The Courier News from Blytheville, Arkansas on March 8, 1955 · Page 1
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The Courier News from Blytheville, Arkansas · Page 1

Blytheville, Arkansas
Issue Date:
Tuesday, March 8, 1955
Page 1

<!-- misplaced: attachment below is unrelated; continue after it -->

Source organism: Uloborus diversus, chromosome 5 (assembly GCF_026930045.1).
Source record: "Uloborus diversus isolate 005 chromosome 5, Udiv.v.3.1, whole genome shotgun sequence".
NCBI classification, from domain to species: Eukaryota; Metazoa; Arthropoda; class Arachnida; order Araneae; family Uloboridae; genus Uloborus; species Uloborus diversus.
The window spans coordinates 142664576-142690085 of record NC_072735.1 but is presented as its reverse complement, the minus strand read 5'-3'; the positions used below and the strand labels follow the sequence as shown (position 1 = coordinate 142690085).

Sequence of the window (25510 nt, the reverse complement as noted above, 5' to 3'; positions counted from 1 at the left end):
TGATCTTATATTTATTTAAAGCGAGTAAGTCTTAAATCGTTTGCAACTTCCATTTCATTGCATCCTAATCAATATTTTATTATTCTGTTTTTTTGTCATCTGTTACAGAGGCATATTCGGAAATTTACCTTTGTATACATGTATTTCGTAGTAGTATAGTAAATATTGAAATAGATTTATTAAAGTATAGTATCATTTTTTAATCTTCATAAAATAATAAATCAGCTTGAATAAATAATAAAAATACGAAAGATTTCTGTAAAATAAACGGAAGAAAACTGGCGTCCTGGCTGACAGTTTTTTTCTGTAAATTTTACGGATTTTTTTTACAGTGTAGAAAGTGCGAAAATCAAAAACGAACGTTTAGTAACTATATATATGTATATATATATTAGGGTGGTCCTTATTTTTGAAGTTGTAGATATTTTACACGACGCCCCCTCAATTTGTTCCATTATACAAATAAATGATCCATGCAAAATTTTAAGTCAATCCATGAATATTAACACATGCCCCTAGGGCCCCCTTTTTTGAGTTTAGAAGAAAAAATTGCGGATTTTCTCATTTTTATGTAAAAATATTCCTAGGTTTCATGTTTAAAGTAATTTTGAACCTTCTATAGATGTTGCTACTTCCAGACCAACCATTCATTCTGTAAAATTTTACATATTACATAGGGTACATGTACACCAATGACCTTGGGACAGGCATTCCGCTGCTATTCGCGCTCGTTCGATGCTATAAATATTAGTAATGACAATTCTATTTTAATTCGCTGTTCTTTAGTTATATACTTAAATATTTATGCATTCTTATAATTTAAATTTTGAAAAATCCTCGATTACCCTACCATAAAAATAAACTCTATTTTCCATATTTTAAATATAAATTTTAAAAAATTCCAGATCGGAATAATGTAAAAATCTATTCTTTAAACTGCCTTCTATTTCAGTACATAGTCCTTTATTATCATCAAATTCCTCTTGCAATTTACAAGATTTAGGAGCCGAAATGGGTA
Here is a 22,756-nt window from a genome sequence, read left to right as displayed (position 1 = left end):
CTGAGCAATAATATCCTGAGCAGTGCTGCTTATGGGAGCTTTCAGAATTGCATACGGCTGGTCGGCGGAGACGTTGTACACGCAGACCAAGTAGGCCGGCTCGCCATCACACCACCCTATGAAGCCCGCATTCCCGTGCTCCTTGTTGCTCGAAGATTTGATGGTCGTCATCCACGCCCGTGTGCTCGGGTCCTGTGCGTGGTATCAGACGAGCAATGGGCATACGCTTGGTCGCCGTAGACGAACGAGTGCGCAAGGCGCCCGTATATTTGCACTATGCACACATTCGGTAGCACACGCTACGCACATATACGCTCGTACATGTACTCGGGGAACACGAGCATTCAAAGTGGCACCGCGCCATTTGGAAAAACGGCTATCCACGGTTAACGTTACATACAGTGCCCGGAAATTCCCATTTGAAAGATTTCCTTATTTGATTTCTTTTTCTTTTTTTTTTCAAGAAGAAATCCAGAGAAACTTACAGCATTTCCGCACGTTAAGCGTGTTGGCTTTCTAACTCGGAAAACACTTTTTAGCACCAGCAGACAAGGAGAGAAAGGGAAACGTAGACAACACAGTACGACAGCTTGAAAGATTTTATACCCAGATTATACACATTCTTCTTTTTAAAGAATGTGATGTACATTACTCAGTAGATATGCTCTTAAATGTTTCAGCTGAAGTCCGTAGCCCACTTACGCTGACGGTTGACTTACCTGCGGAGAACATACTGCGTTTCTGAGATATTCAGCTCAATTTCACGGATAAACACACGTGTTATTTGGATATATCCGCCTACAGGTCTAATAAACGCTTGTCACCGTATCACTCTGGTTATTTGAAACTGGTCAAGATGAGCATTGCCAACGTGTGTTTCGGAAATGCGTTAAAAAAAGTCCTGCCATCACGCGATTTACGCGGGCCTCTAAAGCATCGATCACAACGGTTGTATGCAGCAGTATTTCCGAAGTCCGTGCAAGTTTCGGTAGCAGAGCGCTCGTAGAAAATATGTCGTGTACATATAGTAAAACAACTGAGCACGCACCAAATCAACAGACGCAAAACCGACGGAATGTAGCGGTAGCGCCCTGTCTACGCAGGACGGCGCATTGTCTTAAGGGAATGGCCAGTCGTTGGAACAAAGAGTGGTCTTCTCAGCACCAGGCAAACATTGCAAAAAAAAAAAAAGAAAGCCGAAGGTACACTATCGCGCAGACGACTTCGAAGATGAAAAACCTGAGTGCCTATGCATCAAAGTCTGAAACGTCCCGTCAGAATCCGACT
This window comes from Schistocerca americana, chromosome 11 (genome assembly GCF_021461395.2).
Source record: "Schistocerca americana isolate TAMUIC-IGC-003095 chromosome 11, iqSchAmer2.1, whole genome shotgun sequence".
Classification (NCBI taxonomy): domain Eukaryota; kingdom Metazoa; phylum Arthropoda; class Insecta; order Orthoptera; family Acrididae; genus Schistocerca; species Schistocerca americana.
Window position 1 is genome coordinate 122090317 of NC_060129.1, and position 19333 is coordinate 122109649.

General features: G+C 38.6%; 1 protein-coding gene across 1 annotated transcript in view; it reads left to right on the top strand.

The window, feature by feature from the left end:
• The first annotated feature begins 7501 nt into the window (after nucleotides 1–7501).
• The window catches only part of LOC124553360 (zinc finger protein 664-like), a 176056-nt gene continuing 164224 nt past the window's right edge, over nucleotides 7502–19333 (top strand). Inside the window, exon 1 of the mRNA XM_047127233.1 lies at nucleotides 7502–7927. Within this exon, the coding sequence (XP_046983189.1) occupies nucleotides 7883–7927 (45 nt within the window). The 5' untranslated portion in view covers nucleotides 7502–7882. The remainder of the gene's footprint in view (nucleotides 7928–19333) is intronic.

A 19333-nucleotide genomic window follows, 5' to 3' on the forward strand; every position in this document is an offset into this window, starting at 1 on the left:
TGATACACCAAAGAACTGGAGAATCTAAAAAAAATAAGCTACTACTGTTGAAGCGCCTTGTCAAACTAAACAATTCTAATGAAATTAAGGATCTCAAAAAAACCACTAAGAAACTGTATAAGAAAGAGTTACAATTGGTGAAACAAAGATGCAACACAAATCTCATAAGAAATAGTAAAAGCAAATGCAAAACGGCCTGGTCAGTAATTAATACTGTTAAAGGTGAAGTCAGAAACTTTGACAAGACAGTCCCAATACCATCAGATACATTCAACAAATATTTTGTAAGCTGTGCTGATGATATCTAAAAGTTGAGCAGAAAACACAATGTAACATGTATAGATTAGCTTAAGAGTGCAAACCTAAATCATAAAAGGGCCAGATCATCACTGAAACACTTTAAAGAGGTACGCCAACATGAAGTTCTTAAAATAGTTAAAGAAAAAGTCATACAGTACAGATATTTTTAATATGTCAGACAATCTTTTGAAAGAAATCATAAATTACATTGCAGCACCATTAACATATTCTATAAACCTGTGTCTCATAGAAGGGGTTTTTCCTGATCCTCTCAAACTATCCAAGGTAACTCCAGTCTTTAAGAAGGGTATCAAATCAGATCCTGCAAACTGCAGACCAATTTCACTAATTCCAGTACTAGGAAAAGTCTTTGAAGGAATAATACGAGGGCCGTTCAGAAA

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BLYTHEVILLE COURIER NEWS THE DOMINANT NEWSPAPER OT NORTHEAST ARKANSAS AND SOOTHIAST MISSOURI VOL. L—NO. 291 Blythejrille Courier Blytbevllle Dally Newt Blyttwvllle Herald Mississippi Valley Leader BLYTHEVJLLE, ARKANSAS, TUESDAY, MARCH 8, 1955 TEN PAGES Published Daily Except Sunday SINGLE COPY FIVE CENTS Sales Tax Bill Is Delayed Further by House Move Approval Measure Similar To One Defeated In House Earlier By RAY STEPHENS LITTLE ROCK W) — A new attempt to impose a more rigid Sunday closing law on grocery and dry goods stores in Arkansas' larger towns was approved yesterday by the Senate. The bilJ, authored by Rep. Max Howell of Little Rock, was almost Identical to a bill offered earlier by Howel 1. Th a t measure a Iso passed the Senate, but was defeated in the House. Howell said the intent of his new bill Was twofold; It Would help keep holy the Sabbath, and it would equal the competition for business between small grocers nnd big chain stores. The bill won a 26-4 vote from the Senate despite the bitter opposition of Sen. Morrell Gathright, who flayed the measure as a violation of the government principle of separation of church and state. Gathrfffht Opposed H Opponents Force Reading of Journal LITTLE ROCK (AP) — The House in the midst of the increasingly bitter sales tax fight, forced reading of the journal of yesterday's proceedings today in a series of maneuvers in which both administration friends and toes apparently got their strategy confused. Reading of the journal is a formality customarily dispensed with except in stances when someone demands it in order to kill time. The proposed tax increase must clear both houses within the next two and a half days. The Legislature adjourns Thursday noqn. Speaker Charles F. Smith warned the House that reading of the Journal would consume practically the entire day and said rules forbade any interruption of such a reading. This morning Rep. Talbot Peild Jr., of Hempstead County, an opponent of Gov. Faubus' bill to increase the sales Lax from two to three per cent for 13 months, made a motion that reading be omitted — the customary formal motion that someone makes each morning. Demanded Reading Rep. Jack East, Jr., of Pulaski Bill to Tighten Blue Laws Gets Senate Inside Today's Courier News . . . Chicks Play Center Ridge in State Tournament Tonight . . . North Little Rock, Ft. Smith, Green Forest and Blythevllle Are Four Favorite Teams in Tourney . . . LaSalie Opens Defense of NCAA Title Tonight Against West Virginia . . . Sports . . . Pages fi and 7 ... . . . Editorials , . . Page 4 ... . . . Society News . . . Page 2 ... County, chairman of the Journal Committee, apparently had not been advised of Peild's plan and demanded that the Journal be read. A noisy House voted 51 to 35 to suspend the rules and dispense with the reading but this wasn't enough. Sixty seven of the 100 votes in the House were necessary to carry the motion. Feild told newsmen he made the motion because proponents of the sales tax increase had changed their plan. He said that advocates originally had planned to try to call the bill up in the "morning hour" before the House settled down to its specified Tuesday routine of considering Senate measures. Pcild -suid that last night the proponents decided to try to get ihe bill up as an appropriation inea.siire immediately after the morning hour. Not Appropriations Measure Appropriations measures may be considered at any time. Feild said he nnd other opponents would have objected on grounds that this is not an appropriation measure and the House undoubtedly would have been called on to decide. Mrs. Elizabeth Hendry, the journal clerk, .started the weary task of the reading. Several times an attempt was made by the opposing sides to try to reach an agreement which would permit a declaration that the journal had been read and a ruling by the Speaker that the morning hour had expired. .Speaker Smith said that he would cooperate if an agreement could be reached that the bill would not be called up in the morning hour. Some sales tax proponents demanded that the reading continue. -, ,. . ._, i "Caught In Own Trap" Gathright, u Baptist deacon from R L H Autl of Mississippl ;— r»i,.ff Pine Bluff, vehemently attacked the bill as a "sacreligious" attempt by small grocers to use piousness to gain protection for their business interests. "I too think people oucjht to close (their stores) on Sunday," said Gathright, "but their failure to do so is the fault of the churches and not of the Legislature." "I think it is my duty as a Christian layman not only to observe the Sabbath, but to allow others to do in the way (hey see fit, and don't think its right to do it by legislative act." Gathright added that the General Assembly doesn't have the moral right to "legislate a religious noli' day." Sen. Marshall Shackleford Jr., of El Dorado also opposed the bill contending that it was discriminatory because it covered only grocery and dry goods .stores. Howell explained the several exemptions written into the bill which he said was an effort to strengthen the state's 1887 "Blue Law," 5 Mile Radius First, the bill applies only to within a five-mile radius of towns of 10,000 persons or more. Second, it says rural grocery and dry goods stores may remain open so long as See ASSEMBLY on Page 10 Weather NORTHEAST ARKANSAS—Fair and warmer this afternoon, tonight and Wednesday. High this afternoon in the low flOs. Low tonight in the micl-jOs to low 40s. MISSOURI — Fnlr and warmer this afternoon and tonight with southwesterly winds 25-35 mph this afternoon; Wednesday fair, windy nnd continued mild; low tonight 35-10; high Wednesday 60 northeast to 7o' southwest. ' Minimum tills mornlnfi—33. Maximum ynHtordny—SO. Sunrise tomorrow—fi:lfl. Sunset todny—6:02. Menu temperature—fl5. rrcdpltfUlon IftBt 24 liOurB to 7 p.m. Precipitation Jan. 1 to (Into—7:25. This "«tfl Last Year Maximum ycBtcnlny—07. Minimum thin morning—38. Precipitation January i to tfnte — 12.10. ' County, .speaking for the advocates, got the microphone nnd snid: "We had no intention of trying to get the bill up in the morning hour. They're caught in their own trap and let them stay there." Apparently, the only faiiit hope left for passage of the tax increase is House action on it tomorrow and quick passage in the Scnae. This appeared highly unlikely because opponents have prepared 30 or more proposed amendments designed to cripple or kill the bill. Adoption of even one of these Income Tax Hike Measure Strikes Snag in Senate Bill Is Expected To Die in Revenue, Taxation Committee LITTLE ROCK OP)—The Arkansas Senate, for all practical purposes, today killed the bill designed to get more money from the state Income tax. The bill was consigned by the Senate to the Revenue and Taxation Committee, headed by one of the measure's most outspoken opponents. Sen. J. Lee Bearden of Leachville. Bearden has indicated he will not allow the bill to come out of the committee. Under the rules, a committee can keep a bill 10 days and there are only 2'/ 2 days remaining in this session. Passed by House The administration-backed measure, which would increase the tax an estimated 2!-b to 3 million dollars yearly, got through the House yesterday. It was sent to the Senate immediately after House passage and seven senators objected to a second reading. . Sen. Russell Elrod moved unsuccessfully to have the rule suspended to permit the vote against his motion was 21-12. Foes In Control The result indicated that foes of the tax increase were in control and that the bill still would be dangling when the session ends Thursday noon. The bill wouldn't technically increase tax rates or broaden the tax base. But It would set up a new system of "tax credits," as opposed to the present personal exemptions. Rep. Clayton Little of Benton County, the author, said net result .would be the estimated 2*2 million dollars increase in collections. Little lost in the House with a similar bill earlier in the session. The vote yesterday was 54-43 for the new bill. Leader In Feed Fight Several of Gov. Orval Faubus' chief lieutenants were in the House chamber during the debate and roll call. House opponents took the opportunity during the debate to recall that Little was a leader in the successful exemption of poultry and livestock feed from the sales lax. And to urgings of proponents that the added revenue was needed for welfare clients, Rep. Marcus How of Phillips County declared that "maybe we wouldn't need more money for welfare if we hadn't repealed the relative responsibility law." Eden Urges Chiang To Abandon Islands Asks Removal of Troops From Quemoy and AAatsus PLAN TB X-RAY EVENT — Mrs. Randall Hawks (right) Is Blytheville's general chairman of the free TB x-ray unit which comes to Mississippi County first on April 5 when it will be at Leachville. Goal of the unit is to x-ray 500 persons each day. Mrs. Hawks is pictured with Mrs. Frances Gamniill, executive secretary of the county TB Association, (Courier News Photo) LONDON (AP) — Foreign Secretary Anthony Eden today called on Chiang Kai-shek to wi.Iidraw his Nationalist armed forces from the coastal islands off China. # * X # # # Giving ihe House of Commons a report on his Bangkok meeting with U.S. Secretary of State Dulles and tour of Southeast Asia, Eden praised both the United States and Chinese Communists for relaxing tension over Formosa. Praised U. S. However, he said sounding out Peiping on a cease-fire had led him to "come reluctantly to the conclusion that the necessary conditions for progress do not yet exist." "The U.S, government have already given positive proofs of their WASHINGTON fAP) - Secretary of State Dulles was deslre to relax tenslon and reduce described today as believing the Chinese Communists are not I the risks of war," Eden said. "I bluffing and will shortly make some military move against I am convinced that they wish to see Nationalist-hold islands onnositp. Formosa. conditions created which would put In School flection — Board Races, Bond Issues on Ballot Four school board races, two bond issues and one mil- lage increase issue highlight school elections scheduled for ! March 19 in Mississippi County's 16 school districts. j •* School elections in the remain. Taylor Is Named To Far East Post Will Replace Hull As Commander of U.N. Command Duties Sees Further Chinese Aggression Gfjical Bourses Say By JACK BELL Nationalist-held islands opposite Formosa. ] der of the districts will be more or i Jess routine approval of school mil- j lace rates and election of unopposed school board candidates. Blytheville has the only proposal for increasing millage rates and has one of the four contests for school board positions. Five Mills The Blytheville district is asking The secretary, who returned-;. Sunday from a tip to the Far East, had plenty of opportunity today to outline such a view, either at secret briefings to congressional committees or in a report tonight to the nation. He is making a day of it: The Senate Foreign Relations Committee in the morning, the House Foreign Affairs Committee in the afternoon and national radio-television networks tonight. On TV Tonight | The recorded half-hour talk will i be carried over radio by CBS (10 I p.m.) AB '10:30 p.m.) and NBC (11:30 p.m.). A film will be televised over Columbia (11:15 p.m.). Officials said Dulles appeared .convinced the Chinese Communists would make some move toward carrying out their threats to attack Formosa. He was represented as feeling that military action against coastal islands probably would be coupled with subversion efforts directed at Chiang Kai- for a five mill increase over Its i shek's Formosa refuge and its oui- present 40 mill tax rate. The m-jp OS ts. crease is to be used for erecting and equipping additional school buildings and classrooms. Only two bond issues proposed in TOKYO W — Gen. Maxwell D Taylor was named U. S. Far East th ~ county are at Burdette and commander and head of the Leachville United Nations Command today. ( Burdette has a $35,000 issue up Effective April 1, he will sue-] f or approval and Leachville is asking $36.500. i ceed Gen. John E. Hull, who I retiring at his own request after 37 years in the Army. Appointment of Taylor wa.s expected. He has been given increasing responsibilities in recent months until he commanded all ground forces in Japan, South Ko- Blytheville district has three positions open on the school board with a two-man race in one of them. Paul Pryor, incumbent and president of the Blytheville board, is seeking re-election. He is being a mend merits apparently See SALES TAX on Pii would 10 Chick Boosters To Meet Tonight Chickasaw Boosters Club will meet tonight to make final arrangements for the J. B. Whitworth banquet which also will honor the Chick basketball team. Members may inquire at the desk as to vhfch room the meeting will he held. GETS EAGLE ll.MK'.F — Cnlvln Wllklns lust night received his Eagle Scout budge from his mother, Mrs. T. D. Wllkins. til a South Mississippi County District Court of honor In Luxora. Calvin, n member of Liixorn Air Explorer Post 35, Is one of three boys selected from 3,000 Eastern Arkansas Scouts to attend tho International Jnmborce In Cnmula this summer. Nearly 200 persons were on hnml In last night's court when approximately 90 awards were given Scouts from buxom, Wilson, Osceola, Victoria nnd Reiser. (Courier News 1'holo)' rea and Okinawa. Hull to Washington Hull will spend a month in the | office of the Army chief of staff j^ I year term, and John Caudill, one- year term. Osceola Race A three-way race for two posi- Washington before he retires. He has been Far East commander since October 1953. Taylor assumed command of the 8th Army in Korea Feb. 1!. 1953. opposed by W. H. Wyatt. The term is for three years. re Alvin Huffman. Jr.. 2- Xot Talking He was said to be unwilling, even in private conversations, to spell out American . intentions defense of the Nationalist-held islands of Quemoy and Matsu, just off the Red mainland opposite Formosa. Dulles and President Eisenhower have said Quemoy and Matsu will be defended if attacked by China in an obvious drive to conquer Formosa. Dulles reportedly says he made no commitments when he and Cotton Acreage Hike Approved By Committee Measure Calls for Increase of 259,000 Acres to 1955 Crop WASHINGTON f/Pr—The Senate Agriculture Committee today approved a bill to increase the 1955 cotton acreage allotment by 259,000 acres. Of ' this amount 168,000 acre: would go to provide small growe —with a minimum allotment. The remaining 91,000 acres would be divided among the cotton states to give each a one-half of per! Ft • f ular allot- flOFlQO an end to active military hostilities in the area and reduce the dangers of a wider conflict. "They have effectively restrained the Chinese Nationalists in recent weeks from initiating attacks against the Chinese mainland. They have persuaded the Nationalists to evacuate the Tach- en ,and Nanchi Islands." As for the Chinese Communists, Eden said "for their part they have refrained from attacking Quemoy and he Masus." He expressed hope "they will continue to exercise this restraint and that they will make it apparent that, while maintaining intact in all respects their positioa in regard to Formosa and the Pescadores, they will not prosecute their claims by I forceful means." *|$2 Million Farm Deal By British Foreign Secretary Anthony Eden discussed the Formosa situ- j acreage cent increase in its reg ment. The bill differs from one passed recently by the House to increase each state's allotment by three per cent—or a total of 543,000 acres. Under the Senate bill the minimum allotment provided is four ] acres or 75 per cent of a grower's " "J [ highest planted acreage the past ' three years, whichever is smaller. For Hardship Cases Additional acreage provided each state is to be used to relieve hardship among growers whose 1955 ation in the Far East. was cut heavily. This the South Korea will be taken by Lt. Gen. yman L. Lemnitzer, deputy chief of staff for plans and research. Lemnitzer will be relaced by Maj. Gen. James M. Gavin, assistant chief of staff for operations. Taylor is in Thailand to check on the military situation. Known for Bravery He is known for his record of bravery and a quiet, studious personality which does not advertise his knowledge of eight languages, including Japanese, Chinese and Korean. In World War n Taylor went on a dangerous mission behind the lines prior to' the Italian surrender. He joined his surrounded division in the Batogne forest by a daring parachute jump during the Battle of the Bulge. / Clubbers Begin Soap Sale Tomorrow year's allotment was set by Department of Agriculture at 18.113,000 acres, compared with 21,379.000 acres last year. If anything is eoing to be done i Crouthers" Cotton Gin. About 150 or about changing the allotment it j 200 persons live on the land. ' Mr. Crouthsrs still owns about 5.0CO acres m the area Six. thousand acres of Southeast Missouri farm land has been purchased for an estimated $2,000,000 by Mortgage Investment Co. of Osceola, it was disclosed today. The Osceola firm is owned by the Florida brothers and E. M. Radcliffe, president. Mr. Radcliffe handled the purchase from Paul D. Crouthers who owned the land. The property is in New Madrid County in the area of Catron and includes the town of Catron. The sale includes about 60 rural buildings, 18 buildings of which i make up the town of Catron, and $5,600 from Here To Dimes Drive A check for $5.664 has been sent county March of Dimes Chairman James Hyatt in Osceola by Bill Stelnsieck, who headed the Blytheville campaign. .All of this money came from Blytheville. Mr. Steinsieck said, with the following exceptions: Manila — $200. Huffman, Forty and Eight^$139. Number Nine — $102. Yarbro — $177. Armorel — $229. Dell — $290. Some March of Dimes funds are still out, Mr. Steinsieck reported, and this amount does not take in- o account contributions mailed rom Blytheville directly to county headquarters In Osceola. Ike Has Cold WASHINGTON (/P) — President Elsenhower stayed away from his office for a while Mils morning because of "slight symptoms of a cold" but later decided to keep most of his engagements. Mrs. Eisenhower was ill with flu and con- lined to bed. A soap sale gets started today [ by members of the YMCA's club ler and Harold Ohiendorf, defending their posts against Robert F. Morrow. The term is for three years. Osceola district voters also will j members, who'll be cut to raise be asked to approve a 50-mill levy j 5270 which will co toward aiding Y for the coming year. This is the! \vork over the world. same as the present millage,rate. Gosnell district ha,s one five-year term open with two seeking the school board position. ,•,,,. , , Woodrow Cook and B. R. (Pete)! chlded m lhe re?ular , Pate are runnine for the position: Last . vpnr - in a canriy s ; lle raised over $200 for I World Service Fund. will have to be done soon because cotton planting time is nearly here. Various proposals have been advanced. A 348.000-acre increase was promised by Sen. Johnston iD-SC), ' chairman of a .special Senate subcommittee set up to study the complaints of cor ion growers. : The subcommittee onrlier hrid : approved a 543.iK)fi-j-icre increase Memphis Paper Plans Opening Of Off ice Here are running for the position \ being vacated by R. L. Maxwell whose term expires this year. Gosr.cll has a 40-mill tax rate on the ballot, unchanged from last year. Contest At Dyess The other school bonro contest is at Dycss where George Linton is seeking to replace incumbent Wayne Taff on the board in a race for the five-year position. A 40-mill tax rate at Dyess is unchanged this year. Burdette is asking a 45-mill tax rate which includes 5 mills as a continuing building fund tax to pay for the proposed $35,000 bond issue. The millage rate is the same as now levied, however. The proposed bond issue is to be used for construction of a Negro elementary school. The new school building will replace a rented building formerly used for Negro students which recently burned. One position on the school board at Burdette has incumbent Hollis Jumper unopposed for a five-year term. No Increase Leachvllle's proposal for a See BOARD on Page 10 the To stimulate interest in the cam- I'aign. a list of five prizes, is being offered i'>p salesmen in boys' and girls' rhius. Fnzes consist of baseball glove. li.TSkftball and three official base- bnLls for the boys. Girls uiil get a chance at a camera and. four additional prizes. The projects is to end on March 23 and winners will be guests at the annual YMC'A membership dinner at First Methodist Church on March 24. When world service Chairman Harvey Morris will award prizes, Bulletin LITTLE ROCK W) — The Arkansas Senate, led by Sen. Max Howell, today virtually killed by amendment n Iiill ilesijjncd lo main tn In rnclnl xcRrecntioii In the public, schools. The Senate adopted '8-15 on a standing vote two a mend incuts by Howell which say the bill will not take effect until July, 1 Kiwanis Teacher Day Recognized The. Blytheville Kiwanis Club's Teacher Appreciation Week project received additional nationwide publicity this week when it was featured In an article In the March issue of Kiwanis Magazine, official organ of Kiwanis International. The Club's project was outlined briefly in the magazine's "Kiwanis In Action" column. The Blythevllle club inaugurated the project, in which recognition is paid to botli white and Negro teachers of Blythevllle's school district, four years ago. Accept Invitation WASHINGTON (/P) - President and Mrs. Eisenhower have accepted an Invitation to the annual dinner of the Women's National Press Club May 19. would the House bill. After the subcommittee approved this version, however, the full committee directed it. to hold a Hear in? on the m;it'er. Needs Department Approval At. th.i' session Asst. .Secretary of Agriculture ./.imes A. MrCon- ne!I reiterated the department 's opposition to ;in increase m view Sre COTTON on Pace 10 Memphis commercial Appeal's Tn-SUtes Editor Eueone D. Rut- Innd u-ns in Rlythftville today lay me proimdwork for opening of a Commercial Appeal news bureau in Blytheville, it was reported this rnornins. Rutland, accompanied by an- noTher Commercial man, made i inquiries regarding availability of | office space in the cit,y. ! It was miriprstood the two i newspapermen would be in town I several days. *Tj|" U.Mi/f»I/Jv«BS ?*tlfr.-Ml ill 1 By DR. ,1. CARTER SWAIM Dept. of English Bible, National Council of Churches Written for NBA Service Lent is a season of cross-bearing. Jesus declared. "He who don not take his cross and follow Me is not worthy of Me" (Mirk 10:3*. RSV). Note that Christ's cross is something voluntary, something that must be taken up. We bear it, not because it is Inevitable or Inescap. able, but because it is involved in our faithful acceptance of Chriat'i way of life. People sometimes speak of chronic pain, financial reverses, or a wayward child as a cross that must be borne. To be sure, the Christian may endure these with courage and fortitude and make others wonder at the secret sources that sustain his life. These, however, are not crosses, and may not have anything to do with whether we are Christians or not. They are a part of our human mortality. The cross is something extra. It Is something which we carry, not because we cannot escape It, but because we shoulder It willingly and deliberately. Muriel Lester, brought up to a life of ease, found that she could not go on worshipping "the Eastern Carpenter in white Sunday clothes" whom the churches had placed In a stained glass window, For her, being a Christian meant doing something about the conditions under which the Joiners' Union lived I The Japanese ChrUtUn Kagawa gave up an assured position with the government that n« might work among the laboring people of Japan, a Uak wMcb eventually broiiRht him into disfavor with *« government, IM* to what It mean* to take up the oros*.